discussion and shared personal experiences they’ve had with obese patients. Students were also administered
several pre and post surveys to evaluate bias, stigma, attitudes and beliefs about obese people. The intervention
successfully increased beliefs that environmental and genetic factors contribute to the cause of obesity as
opposed to blaming the patient (evaluated via the Beliefs about obese people scale [BAOP], Allison et al., 1999).
A study of undergraduate psychology students (n = 85) was conducted to evaluate an anti-weight bias
intervention. Diedrichs and Barlow (2011) assigned students to either an experimental group, comparison group
or a control group. The experimental group was exposed to a lecture on obesity, weight bias, and other
congruencies of weight stigma. The comparison group was exposed to a lecture on obesity and the behavioral
determinants of weight while the control group received no lecture. Students were assessed via surveys, one
week before, immediately after and three weeks after the intervention. Participants in the intervention group
were less likely to believe that weight is exclusively within individual control and were less likely to hold
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negative attitudes towards overweight and obese people. The experimental group maintained more positive
beliefs about obese people three weeks post intervention. The comparison and control group reported no change
in weight bias (Diedrich & Barlow, 2011).
Evidence suggests that education and awareness are successful avenues to reduce weight bias and stigma. A
meta-analysis conducted by Lee, Ata, and Brannick (2014) examined 29 manuscripts that reported
approximations for weight-biased attitudes. The aim of the analysis was to evaluate the effectiveness of weight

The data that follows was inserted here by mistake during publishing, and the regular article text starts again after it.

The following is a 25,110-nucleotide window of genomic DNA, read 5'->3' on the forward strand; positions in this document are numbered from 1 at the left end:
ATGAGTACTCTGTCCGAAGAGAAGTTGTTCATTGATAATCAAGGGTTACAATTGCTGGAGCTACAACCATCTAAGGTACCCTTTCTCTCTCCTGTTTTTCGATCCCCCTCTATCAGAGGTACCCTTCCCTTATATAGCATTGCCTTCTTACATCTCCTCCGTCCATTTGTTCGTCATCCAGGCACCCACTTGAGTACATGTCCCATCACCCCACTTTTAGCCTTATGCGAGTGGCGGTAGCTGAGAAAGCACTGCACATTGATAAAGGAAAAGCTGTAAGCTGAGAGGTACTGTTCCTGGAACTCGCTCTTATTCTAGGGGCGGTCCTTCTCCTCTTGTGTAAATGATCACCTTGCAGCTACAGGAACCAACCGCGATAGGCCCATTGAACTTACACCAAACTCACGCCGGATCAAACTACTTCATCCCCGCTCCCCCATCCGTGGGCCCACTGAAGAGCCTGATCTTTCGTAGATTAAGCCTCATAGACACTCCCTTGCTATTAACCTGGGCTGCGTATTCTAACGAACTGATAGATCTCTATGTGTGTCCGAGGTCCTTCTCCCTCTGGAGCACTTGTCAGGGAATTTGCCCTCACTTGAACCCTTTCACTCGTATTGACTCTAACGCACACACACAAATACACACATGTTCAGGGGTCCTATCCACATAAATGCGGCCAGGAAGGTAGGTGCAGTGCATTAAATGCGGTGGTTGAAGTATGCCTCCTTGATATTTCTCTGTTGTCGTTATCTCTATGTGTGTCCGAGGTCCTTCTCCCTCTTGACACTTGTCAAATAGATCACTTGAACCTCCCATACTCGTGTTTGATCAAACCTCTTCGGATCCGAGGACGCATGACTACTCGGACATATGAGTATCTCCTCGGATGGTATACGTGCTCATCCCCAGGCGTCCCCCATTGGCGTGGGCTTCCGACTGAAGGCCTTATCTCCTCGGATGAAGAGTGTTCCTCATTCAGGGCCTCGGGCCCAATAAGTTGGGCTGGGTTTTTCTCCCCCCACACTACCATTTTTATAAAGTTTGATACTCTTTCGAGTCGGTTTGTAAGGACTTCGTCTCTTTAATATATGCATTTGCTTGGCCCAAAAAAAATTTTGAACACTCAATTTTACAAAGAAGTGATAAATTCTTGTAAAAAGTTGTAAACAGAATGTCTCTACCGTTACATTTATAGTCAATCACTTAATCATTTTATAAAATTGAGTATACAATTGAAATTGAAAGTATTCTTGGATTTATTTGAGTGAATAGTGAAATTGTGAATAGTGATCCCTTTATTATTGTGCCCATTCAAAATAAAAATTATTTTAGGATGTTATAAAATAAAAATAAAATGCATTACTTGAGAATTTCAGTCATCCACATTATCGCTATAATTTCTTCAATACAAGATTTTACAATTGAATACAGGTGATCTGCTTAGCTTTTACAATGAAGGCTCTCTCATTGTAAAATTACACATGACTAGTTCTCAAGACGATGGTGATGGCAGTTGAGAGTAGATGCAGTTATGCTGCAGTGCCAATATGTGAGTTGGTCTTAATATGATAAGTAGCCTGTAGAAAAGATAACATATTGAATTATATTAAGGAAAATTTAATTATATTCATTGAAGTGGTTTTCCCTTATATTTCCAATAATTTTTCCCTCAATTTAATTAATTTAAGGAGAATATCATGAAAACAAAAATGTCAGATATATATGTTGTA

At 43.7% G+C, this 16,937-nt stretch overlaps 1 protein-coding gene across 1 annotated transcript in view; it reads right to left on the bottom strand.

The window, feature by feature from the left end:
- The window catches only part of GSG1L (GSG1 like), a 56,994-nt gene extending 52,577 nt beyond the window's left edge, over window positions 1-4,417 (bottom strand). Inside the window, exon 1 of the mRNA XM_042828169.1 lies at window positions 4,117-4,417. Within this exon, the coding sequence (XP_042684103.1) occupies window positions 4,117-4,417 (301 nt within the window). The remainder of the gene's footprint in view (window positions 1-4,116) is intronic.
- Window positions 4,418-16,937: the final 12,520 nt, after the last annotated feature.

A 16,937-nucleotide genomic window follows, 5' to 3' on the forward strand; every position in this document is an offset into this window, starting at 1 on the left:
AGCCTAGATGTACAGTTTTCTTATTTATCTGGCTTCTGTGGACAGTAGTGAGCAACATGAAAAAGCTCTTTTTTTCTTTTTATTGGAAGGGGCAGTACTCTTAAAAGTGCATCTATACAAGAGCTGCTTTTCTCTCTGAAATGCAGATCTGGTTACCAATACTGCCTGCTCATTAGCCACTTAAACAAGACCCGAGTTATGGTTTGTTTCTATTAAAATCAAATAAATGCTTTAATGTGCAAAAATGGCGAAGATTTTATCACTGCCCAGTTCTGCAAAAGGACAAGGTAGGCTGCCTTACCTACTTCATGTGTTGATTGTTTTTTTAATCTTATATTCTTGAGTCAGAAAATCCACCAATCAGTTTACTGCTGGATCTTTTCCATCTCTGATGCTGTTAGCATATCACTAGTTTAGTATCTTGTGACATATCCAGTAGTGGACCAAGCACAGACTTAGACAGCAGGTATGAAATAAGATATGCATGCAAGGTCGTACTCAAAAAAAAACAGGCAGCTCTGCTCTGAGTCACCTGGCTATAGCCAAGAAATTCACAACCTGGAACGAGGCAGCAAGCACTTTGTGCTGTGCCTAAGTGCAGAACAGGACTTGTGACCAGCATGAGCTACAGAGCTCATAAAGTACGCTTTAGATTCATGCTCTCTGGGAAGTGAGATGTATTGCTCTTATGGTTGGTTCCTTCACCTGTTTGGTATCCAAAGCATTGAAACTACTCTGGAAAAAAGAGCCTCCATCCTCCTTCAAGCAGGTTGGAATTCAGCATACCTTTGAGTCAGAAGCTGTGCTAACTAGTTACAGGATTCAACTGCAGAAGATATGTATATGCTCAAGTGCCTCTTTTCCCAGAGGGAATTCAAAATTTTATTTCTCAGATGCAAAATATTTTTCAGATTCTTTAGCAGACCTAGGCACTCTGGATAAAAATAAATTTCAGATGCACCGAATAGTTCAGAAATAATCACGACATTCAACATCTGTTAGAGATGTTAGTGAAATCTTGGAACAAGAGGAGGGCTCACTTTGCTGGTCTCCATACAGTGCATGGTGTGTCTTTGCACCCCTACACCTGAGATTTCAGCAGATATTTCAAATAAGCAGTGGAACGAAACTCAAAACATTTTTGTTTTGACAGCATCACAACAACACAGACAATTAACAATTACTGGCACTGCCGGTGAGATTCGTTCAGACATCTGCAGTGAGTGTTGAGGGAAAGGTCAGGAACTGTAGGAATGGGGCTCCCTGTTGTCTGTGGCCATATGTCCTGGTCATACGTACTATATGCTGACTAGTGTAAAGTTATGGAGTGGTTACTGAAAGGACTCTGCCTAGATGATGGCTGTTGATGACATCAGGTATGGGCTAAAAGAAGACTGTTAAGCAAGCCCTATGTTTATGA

bias interventions in reducing weight biased attitudes and beliefs. The authors determined that weight biased
interventions have a small to medium effect on weight biased attitudes. Furthermore, they found that “the student
population reported considerably large effect sizes than studies using samples of professionals” (p. 255). The
study suggests that college students are a preferable group with which to conduct interventions as they are more
open to adopting new attitudes. Several brief interventions to reducing weight bias were found to produce a
small, yet positive impact on weight biased attitudes and beliefs (Lee, Ata, & Brannick, 2014). Therefore, it was
hypothesized that a longer intervention would produce a larger impact on weight based attitudes.
No known educational intervention studies have been conducted with fashion design and merchandising students
addressing reduction in stigma and weight bias with consumers who are overweight or obese. The purpose of
this project was to test the feasibility and determine effect sizes of an easily replicable educational intervention
with validated instruments in reducing weight bias among fashion design and merchandising students.
2. Method
2.1 Participants
This research study was conducted by an assistant professor as part of a 16 week special topics class in a
University in the Western US during the Fall semester of 2014. A convenience sample of Senior level fashion
design and merchandising students participated in this study (n = 11). All students enrolled in the special topic
course were eligible to participate in the study. Students that were not enrolled in the course were excluded from
enrollment in the study. There were no restrictions based on demographic characteristics.
2.2 Procedures
Using a mixed methods approach, the intervention consisted of approximately 20 hours of reading educational
articles on obesity (Table 1) and submitting a critical reflection assignment (Table 2) about the reading and
personal experiences with encountering obese people. This study was determined to be exempt from further
review by the university Institutional Review Board.
In the course syllabus, the readings and critical reflection assignments (Table 1 and Table 2), were referred to as
Sensitivity Trainings to aid in the education of understanding of the difficulties of weight loss, the causes of
obesity and the emotional consequences of being stigmatized. The articles were related to weight bias, fat studies,
the Health At Every Size® paradigm, experiences of stigma, portrayals of obese individuals in the media, thin
privilege, discrimination and personal experiences of obese women. Articles were selected by the professor and
administered throughout the semester. The educational readings challenged the students’ perceptions regarding
common weight based stereotypes and cultural assumptions that are made about obese people. The required
reading, references and timing of the assignments within the 16 week semester are provided in Table 1.
Students were assigned one week to read the article and submit a three page critical reflection about the reading.